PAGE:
Early detection of clinically silent valvular heart disease and timely implementation of secondary antibiotic prevention may prevent progression of disease.

Rheumatic fever can be oligo- or asymptomatic and can go undetected until complicatons from valvular damage occur. Echocardiography allows the detection of early stages of valvular heart disease secondary to rheumatic fever and facilitates the diagnosis of latent rheumatic heart disease.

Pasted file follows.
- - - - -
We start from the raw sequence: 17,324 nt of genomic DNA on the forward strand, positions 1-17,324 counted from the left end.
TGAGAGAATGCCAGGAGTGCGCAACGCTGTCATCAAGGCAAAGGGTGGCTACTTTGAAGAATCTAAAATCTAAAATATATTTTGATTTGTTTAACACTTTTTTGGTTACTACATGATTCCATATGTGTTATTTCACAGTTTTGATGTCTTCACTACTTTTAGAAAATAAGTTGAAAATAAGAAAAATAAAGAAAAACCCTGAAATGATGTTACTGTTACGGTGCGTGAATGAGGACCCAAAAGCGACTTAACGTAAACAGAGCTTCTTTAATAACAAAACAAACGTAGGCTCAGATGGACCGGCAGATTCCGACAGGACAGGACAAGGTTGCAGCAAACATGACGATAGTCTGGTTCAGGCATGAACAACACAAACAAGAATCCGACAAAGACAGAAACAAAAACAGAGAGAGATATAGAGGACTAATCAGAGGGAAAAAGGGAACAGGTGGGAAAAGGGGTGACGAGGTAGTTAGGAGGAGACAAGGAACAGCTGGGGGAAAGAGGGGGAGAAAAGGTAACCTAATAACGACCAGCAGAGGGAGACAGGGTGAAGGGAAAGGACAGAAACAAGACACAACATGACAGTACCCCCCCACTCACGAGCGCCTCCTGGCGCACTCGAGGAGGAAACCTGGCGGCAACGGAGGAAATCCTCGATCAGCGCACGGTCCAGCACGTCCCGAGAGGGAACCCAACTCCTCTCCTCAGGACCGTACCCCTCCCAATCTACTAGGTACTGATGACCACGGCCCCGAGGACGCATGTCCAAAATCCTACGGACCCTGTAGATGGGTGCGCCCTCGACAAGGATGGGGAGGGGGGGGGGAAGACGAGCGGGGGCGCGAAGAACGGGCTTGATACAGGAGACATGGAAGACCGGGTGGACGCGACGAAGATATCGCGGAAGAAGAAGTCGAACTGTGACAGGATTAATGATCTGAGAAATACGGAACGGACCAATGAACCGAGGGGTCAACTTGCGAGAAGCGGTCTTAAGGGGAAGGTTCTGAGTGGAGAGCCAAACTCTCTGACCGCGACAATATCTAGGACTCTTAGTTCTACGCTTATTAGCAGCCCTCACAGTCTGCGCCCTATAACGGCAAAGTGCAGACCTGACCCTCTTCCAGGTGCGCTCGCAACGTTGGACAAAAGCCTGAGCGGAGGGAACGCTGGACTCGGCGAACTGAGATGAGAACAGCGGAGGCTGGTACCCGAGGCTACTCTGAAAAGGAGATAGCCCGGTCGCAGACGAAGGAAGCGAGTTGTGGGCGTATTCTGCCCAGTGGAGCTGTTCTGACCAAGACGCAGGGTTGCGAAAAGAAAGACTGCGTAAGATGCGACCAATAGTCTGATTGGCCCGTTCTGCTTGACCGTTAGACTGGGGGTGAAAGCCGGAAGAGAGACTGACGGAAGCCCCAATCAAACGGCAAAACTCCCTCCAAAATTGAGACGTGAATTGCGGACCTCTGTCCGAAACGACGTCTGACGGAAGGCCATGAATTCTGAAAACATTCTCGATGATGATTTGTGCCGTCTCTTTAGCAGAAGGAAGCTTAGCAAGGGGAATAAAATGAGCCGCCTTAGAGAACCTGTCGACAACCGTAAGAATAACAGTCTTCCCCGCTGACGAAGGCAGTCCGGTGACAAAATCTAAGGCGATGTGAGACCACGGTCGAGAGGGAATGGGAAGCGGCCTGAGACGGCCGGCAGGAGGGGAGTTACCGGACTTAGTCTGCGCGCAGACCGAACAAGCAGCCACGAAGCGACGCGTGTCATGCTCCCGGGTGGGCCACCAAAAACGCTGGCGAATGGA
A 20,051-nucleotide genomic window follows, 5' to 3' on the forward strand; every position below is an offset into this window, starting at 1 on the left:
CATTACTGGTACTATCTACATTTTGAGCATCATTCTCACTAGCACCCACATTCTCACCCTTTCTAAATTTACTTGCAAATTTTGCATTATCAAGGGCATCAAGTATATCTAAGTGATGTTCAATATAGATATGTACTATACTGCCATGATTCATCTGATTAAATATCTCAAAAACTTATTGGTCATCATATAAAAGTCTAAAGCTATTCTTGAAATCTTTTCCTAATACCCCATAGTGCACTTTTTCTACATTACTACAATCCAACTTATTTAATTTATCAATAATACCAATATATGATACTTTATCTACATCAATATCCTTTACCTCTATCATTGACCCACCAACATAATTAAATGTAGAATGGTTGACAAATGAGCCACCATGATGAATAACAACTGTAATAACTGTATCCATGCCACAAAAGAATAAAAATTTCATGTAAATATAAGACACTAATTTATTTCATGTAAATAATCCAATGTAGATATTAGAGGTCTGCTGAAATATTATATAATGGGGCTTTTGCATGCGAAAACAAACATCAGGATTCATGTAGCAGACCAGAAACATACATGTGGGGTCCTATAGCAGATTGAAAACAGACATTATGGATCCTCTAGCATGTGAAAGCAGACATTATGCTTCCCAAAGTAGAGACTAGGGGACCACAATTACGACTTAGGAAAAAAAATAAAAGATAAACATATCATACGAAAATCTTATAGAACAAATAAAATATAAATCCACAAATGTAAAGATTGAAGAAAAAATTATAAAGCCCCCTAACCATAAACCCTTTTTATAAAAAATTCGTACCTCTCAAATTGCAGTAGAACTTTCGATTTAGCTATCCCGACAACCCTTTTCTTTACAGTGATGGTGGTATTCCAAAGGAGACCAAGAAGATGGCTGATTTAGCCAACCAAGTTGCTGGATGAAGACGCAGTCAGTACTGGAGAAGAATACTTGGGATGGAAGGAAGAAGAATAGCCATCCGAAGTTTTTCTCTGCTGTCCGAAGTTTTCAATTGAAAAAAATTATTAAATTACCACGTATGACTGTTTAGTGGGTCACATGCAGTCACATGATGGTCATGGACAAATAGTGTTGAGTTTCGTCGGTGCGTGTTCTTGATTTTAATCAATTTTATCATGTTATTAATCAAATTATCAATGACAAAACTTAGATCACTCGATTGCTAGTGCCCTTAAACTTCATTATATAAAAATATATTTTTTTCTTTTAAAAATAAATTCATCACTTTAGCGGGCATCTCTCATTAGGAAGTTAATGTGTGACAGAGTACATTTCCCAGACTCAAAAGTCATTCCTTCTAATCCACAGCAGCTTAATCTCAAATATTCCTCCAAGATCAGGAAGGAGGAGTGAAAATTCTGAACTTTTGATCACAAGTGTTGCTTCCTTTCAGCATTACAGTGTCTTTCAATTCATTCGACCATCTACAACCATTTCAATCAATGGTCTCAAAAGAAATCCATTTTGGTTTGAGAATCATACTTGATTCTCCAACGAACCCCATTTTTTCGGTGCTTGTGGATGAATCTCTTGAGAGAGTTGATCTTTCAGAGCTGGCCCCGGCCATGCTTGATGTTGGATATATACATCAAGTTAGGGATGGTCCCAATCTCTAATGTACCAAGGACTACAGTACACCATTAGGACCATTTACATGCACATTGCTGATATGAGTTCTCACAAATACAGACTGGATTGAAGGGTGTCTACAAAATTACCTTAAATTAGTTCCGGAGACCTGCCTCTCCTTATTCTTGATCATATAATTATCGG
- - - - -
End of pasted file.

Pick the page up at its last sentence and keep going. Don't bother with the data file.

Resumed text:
The specific objectives of  our project are (1) to investigate the prevalence of clinically silent and manifest disease in low and middle income countries, and to estimate the incidence of rheumatic fever and rheumatic heart disease as a function of age; (2) to investigate the importance of borderline rheumatic heart disease on longterm clinical outcome, and to identify predictors of disease progression and cardiovascular complications; (3) to determine social and economic barriers for adequate care; and (4) to identify challenges in population-based screening for rheumatic heart disease in endemic regions.